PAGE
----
1 Like

Thanks for all the suggestions. Our team is pretty well equipped machinery wise which is why we have set our sights on a laser cutter. We unfortunately cannot fit a Haas into our shop because of the doors that lead to the shop :frowning:. We have access to a full production machine shop but prefer to keep as much in house as we can. We have knee mills, lathes, band saws, 3d printers and a 4x4 CNC router. In addition there are plans to also add another CNC router to increase production which can get backed up later in the build season.

We are pretty set on getting a laser cutter for its ability to skip the CAM process and let younger students go from CAD to built in a smaller time frame.

If you have any info about laser cutters and your experiences that would be great.

@AllenGregoryIV do you know the pricing and options your team decided to go with on your laser? Also would you buy from the company again or would you look for something else?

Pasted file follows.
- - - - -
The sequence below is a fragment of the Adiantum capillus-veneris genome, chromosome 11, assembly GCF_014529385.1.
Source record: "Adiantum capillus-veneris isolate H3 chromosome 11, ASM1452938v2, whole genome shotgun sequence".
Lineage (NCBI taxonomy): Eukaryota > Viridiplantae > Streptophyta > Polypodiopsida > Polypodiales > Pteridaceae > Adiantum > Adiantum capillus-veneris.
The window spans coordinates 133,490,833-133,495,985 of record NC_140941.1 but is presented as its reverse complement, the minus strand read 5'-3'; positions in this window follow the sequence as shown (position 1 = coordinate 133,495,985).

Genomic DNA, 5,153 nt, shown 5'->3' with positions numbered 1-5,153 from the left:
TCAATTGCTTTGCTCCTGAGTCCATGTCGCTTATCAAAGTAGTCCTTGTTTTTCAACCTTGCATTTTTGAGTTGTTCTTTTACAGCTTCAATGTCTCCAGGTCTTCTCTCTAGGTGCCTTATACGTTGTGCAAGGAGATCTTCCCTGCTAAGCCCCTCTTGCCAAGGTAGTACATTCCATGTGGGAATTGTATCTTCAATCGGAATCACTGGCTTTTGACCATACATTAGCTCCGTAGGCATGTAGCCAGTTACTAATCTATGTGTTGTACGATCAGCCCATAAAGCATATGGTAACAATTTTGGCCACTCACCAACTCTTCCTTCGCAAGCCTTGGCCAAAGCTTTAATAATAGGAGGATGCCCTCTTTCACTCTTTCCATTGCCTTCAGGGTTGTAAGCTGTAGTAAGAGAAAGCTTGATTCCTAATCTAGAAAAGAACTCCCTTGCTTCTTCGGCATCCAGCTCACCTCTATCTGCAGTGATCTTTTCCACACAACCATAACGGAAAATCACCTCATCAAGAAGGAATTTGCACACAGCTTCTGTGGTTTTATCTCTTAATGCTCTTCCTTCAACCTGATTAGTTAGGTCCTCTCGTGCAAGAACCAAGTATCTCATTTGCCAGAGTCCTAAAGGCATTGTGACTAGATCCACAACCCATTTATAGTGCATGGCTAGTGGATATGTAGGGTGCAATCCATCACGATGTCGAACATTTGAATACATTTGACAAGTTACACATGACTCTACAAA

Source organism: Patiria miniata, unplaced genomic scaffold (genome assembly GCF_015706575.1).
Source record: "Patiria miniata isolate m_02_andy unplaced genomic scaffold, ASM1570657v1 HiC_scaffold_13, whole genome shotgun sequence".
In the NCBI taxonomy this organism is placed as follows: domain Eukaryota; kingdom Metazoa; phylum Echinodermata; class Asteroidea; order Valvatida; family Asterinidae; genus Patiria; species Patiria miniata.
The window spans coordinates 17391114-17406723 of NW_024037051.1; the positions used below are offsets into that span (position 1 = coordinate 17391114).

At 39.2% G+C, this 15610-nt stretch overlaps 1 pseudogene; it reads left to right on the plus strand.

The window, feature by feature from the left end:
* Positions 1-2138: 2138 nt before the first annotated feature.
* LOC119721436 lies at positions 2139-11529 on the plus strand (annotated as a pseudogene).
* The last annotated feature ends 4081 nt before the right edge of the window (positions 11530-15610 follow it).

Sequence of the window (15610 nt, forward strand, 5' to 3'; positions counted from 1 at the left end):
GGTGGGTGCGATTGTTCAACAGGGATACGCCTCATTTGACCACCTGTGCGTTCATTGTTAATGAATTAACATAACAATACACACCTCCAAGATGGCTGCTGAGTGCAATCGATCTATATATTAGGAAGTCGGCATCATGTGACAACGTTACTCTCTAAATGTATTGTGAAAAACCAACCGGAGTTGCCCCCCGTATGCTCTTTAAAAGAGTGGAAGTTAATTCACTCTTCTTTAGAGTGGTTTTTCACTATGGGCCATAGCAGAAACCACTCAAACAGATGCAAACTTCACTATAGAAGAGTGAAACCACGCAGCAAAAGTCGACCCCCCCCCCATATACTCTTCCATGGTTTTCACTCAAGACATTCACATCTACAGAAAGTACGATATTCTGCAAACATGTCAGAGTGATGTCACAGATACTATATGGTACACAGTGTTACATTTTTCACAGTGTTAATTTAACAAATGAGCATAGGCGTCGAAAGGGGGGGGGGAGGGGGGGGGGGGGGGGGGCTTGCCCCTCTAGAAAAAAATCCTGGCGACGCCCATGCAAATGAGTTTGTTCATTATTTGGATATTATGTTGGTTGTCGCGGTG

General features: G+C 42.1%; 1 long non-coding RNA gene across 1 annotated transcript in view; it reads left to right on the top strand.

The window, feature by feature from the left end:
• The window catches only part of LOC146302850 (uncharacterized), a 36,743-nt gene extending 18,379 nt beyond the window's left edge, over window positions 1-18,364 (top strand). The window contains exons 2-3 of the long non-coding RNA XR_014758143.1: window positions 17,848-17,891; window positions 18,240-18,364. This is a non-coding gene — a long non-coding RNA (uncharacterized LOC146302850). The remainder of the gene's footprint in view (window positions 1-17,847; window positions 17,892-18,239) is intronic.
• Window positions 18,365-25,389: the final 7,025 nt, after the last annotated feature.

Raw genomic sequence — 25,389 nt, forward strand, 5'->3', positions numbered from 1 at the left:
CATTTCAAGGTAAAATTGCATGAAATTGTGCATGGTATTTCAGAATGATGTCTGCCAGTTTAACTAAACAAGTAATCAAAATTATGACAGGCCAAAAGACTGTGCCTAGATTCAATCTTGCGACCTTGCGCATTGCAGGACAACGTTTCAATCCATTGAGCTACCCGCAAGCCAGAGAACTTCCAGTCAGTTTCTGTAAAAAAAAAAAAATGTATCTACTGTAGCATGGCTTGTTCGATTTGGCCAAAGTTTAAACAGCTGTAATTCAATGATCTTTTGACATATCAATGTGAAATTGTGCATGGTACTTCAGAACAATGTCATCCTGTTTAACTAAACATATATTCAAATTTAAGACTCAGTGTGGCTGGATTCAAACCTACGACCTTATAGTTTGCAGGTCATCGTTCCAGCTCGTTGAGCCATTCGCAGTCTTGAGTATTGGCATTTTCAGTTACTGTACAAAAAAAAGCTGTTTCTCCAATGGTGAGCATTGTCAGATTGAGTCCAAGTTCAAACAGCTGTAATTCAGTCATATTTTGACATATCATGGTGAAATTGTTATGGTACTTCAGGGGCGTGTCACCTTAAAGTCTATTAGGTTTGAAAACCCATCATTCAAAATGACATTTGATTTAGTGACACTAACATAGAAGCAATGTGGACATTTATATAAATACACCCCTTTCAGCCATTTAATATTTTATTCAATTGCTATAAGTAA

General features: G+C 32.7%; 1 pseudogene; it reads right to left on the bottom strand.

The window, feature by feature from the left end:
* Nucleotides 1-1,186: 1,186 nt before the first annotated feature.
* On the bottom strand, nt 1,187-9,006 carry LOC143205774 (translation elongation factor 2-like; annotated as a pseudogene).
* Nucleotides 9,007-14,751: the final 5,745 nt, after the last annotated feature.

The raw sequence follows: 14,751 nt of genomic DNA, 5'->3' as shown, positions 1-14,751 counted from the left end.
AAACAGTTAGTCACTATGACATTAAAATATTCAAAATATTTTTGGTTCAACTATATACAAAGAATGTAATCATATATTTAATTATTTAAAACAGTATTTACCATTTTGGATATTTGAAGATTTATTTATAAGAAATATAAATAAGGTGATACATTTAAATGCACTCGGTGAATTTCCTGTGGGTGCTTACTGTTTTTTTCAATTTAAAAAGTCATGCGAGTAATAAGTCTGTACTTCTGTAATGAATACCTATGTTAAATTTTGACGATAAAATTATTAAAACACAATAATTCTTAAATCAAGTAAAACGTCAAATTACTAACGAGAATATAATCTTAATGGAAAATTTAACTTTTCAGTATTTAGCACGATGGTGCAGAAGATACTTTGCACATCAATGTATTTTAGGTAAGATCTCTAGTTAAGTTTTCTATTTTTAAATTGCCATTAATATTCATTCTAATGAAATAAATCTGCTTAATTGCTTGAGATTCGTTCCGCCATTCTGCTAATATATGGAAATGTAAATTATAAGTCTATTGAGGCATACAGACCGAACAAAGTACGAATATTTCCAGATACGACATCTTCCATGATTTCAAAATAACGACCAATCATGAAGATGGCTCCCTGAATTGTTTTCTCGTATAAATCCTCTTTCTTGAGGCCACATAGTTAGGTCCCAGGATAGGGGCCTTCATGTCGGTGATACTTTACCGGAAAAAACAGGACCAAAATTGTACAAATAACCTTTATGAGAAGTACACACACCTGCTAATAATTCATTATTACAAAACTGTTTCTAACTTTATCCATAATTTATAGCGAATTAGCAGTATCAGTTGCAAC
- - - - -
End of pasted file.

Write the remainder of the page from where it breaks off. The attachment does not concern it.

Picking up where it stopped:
Let me know if you have other questions.

We have a Boss LS1630 with the 100W tube. Birch plywood is possible, but slow. Definitely spring for the highest wattage tubevand biggest chiller possible. Overall, it’s a solid machine that we’re happy with. I’ve upgraded from the junky air pump to a Harbor Freight Hercules quiet compressor which has been a good upgrade. We’ve replaced lenses and mirrors a few times. The 4" lense doesn’t seem to do great but the 2" one does fine. We don’t use it a lot for FRC prototyping but I’d like to.

As for a Haas, how big is your door? Our double door is 89 wide by 82 tall when open and we were able to get a SMM2 in with a little work.